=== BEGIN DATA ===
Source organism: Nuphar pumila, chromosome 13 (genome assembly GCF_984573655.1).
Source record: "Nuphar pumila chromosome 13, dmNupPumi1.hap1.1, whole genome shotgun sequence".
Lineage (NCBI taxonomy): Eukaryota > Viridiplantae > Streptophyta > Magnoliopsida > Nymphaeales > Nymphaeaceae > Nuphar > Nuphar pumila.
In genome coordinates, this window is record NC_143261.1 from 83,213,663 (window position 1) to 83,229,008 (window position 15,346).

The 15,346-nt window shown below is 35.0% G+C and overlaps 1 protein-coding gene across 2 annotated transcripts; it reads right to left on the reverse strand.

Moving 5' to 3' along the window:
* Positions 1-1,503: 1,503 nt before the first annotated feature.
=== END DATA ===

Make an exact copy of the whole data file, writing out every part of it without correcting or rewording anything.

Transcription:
Source organism: Nuphar pumila, chromosome 13 (genome assembly GCF_984573655.1).
Source record: "Nuphar pumila chromosome 13, dmNupPumi1.hap1.1, whole genome shotgun sequence".
Lineage (NCBI taxonomy): Eukaryota > Viridiplantae > Streptophyta > Magnoliopsida > Nymphaeales > Nymphaeaceae > Nuphar > Nuphar pumila.
In genome coordinates, this window is record NC_143261.1 from 83,213,663 (window position 1) to 83,229,008 (window position 15,346).

The 15,346-nt window shown below is 35.0% G+C and overlaps 1 protein-coding gene across 2 annotated transcripts; it reads right to left on the reverse strand.

Moving 5' to 3' along the window:
* Positions 1-1,503: 1,503 nt before the first annotated feature.